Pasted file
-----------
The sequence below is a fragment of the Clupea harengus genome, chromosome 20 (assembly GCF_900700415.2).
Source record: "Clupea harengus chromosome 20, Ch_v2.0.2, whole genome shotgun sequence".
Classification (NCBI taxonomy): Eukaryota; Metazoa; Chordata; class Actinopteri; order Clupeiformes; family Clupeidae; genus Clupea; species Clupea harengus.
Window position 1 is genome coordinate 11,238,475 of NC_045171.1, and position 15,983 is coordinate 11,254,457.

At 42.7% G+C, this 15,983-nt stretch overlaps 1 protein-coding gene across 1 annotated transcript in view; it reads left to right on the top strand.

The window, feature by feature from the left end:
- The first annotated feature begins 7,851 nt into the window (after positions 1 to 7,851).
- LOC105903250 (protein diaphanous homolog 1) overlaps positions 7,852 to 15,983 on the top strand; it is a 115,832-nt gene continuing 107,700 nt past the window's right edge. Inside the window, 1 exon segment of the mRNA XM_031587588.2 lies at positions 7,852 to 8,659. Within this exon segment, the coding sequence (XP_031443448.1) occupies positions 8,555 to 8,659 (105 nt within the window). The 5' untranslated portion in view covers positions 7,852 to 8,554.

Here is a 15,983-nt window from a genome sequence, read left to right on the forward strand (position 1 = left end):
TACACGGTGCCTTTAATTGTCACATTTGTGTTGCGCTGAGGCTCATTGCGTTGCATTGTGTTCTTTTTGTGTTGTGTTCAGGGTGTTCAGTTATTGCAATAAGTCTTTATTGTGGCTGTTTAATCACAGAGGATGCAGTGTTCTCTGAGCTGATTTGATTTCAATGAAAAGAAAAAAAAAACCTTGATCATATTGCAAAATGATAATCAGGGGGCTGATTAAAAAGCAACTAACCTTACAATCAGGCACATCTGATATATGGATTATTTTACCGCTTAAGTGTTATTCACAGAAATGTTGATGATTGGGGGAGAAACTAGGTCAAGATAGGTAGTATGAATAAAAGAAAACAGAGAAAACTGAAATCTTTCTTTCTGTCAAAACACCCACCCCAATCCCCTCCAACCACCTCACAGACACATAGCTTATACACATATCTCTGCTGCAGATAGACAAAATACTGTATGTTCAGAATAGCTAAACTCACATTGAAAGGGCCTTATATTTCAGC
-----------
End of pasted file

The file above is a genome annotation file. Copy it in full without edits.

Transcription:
The sequence below is a fragment of the Clupea harengus genome, chromosome 20 (assembly GCF_900700415.2).
Source record: "Clupea harengus chromosome 20, Ch_v2.0.2, whole genome shotgun sequence".
Classification (NCBI taxonomy): Eukaryota; Metazoa; Chordata; class Actinopteri; order Clupeiformes; family Clupeidae; genus Clupea; species Clupea harengus.
Window position 1 is genome coordinate 11,238,475 of NC_045171.1, and position 15,983 is coordinate 11,254,457.

At 42.7% G+C, this 15,983-nt stretch overlaps 1 protein-coding gene across 1 annotated transcript in view; it reads left to right on the top strand.

The window, feature by feature from the left end:
- The first annotated feature begins 7,851 nt into the window (after positions 1 to 7,851).
- LOC105903250 (protein diaphanous homolog 1) overlaps positions 7,852 to 15,983 on the top strand; it is a 115,832-nt gene continuing 107,700 nt past the window's right edge. Inside the window, 1 exon segment of the mRNA XM_031587588.2 lies at positions 7,852 to 8,659. Within this exon segment, the coding sequence (XP_031443448.1) occupies positions 8,555 to 8,659 (105 nt within the window). The 5' untranslated portion in view covers positions 7,852 to 8,554.

Here is a 15,983-nt window from a genome sequence, read left to right on the forward strand (position 1 = left end):
TACACGGTGCCTTTAATTGTCACATTTGTGTTGCGCTGAGGCTCATTGCGTTGCATTGTGTTCTTTTTGTGTTGTGTTCAGGGTGTTCAGTTATTGCAATAAGTCTTTATTGTGGCTGTTTAATCACAGAGGATGCAGTGTTCTCTGAGCTGATTTGATTTCAATGAAAAGAAAAAAAAAACCTTGATCATATTGCAAAATGATAATCAGGGGGCTGATTAAAAAGCAACTAACCTTACAATCAGGCACATCTGATATATGGATTATTTTACCGCTTAAGTGTTATTCACAGAAATGTTGATGATTGGGGGAGAAACTAGGTCAAGATAGGTAGTATGAATAAAAGAAAACAGAGAAAACTGAAATCTTTCTTTCTGTCAAAACACCCACCCCAATCCCCTCCAACCACCTCACAGACACATAGCTTATACACATATCTCTGCTGCAGATAGACAAAATACTGTATGTTCAGAATAGCTAAACTCACATTGAAAGGGCCTTATATTTCAGC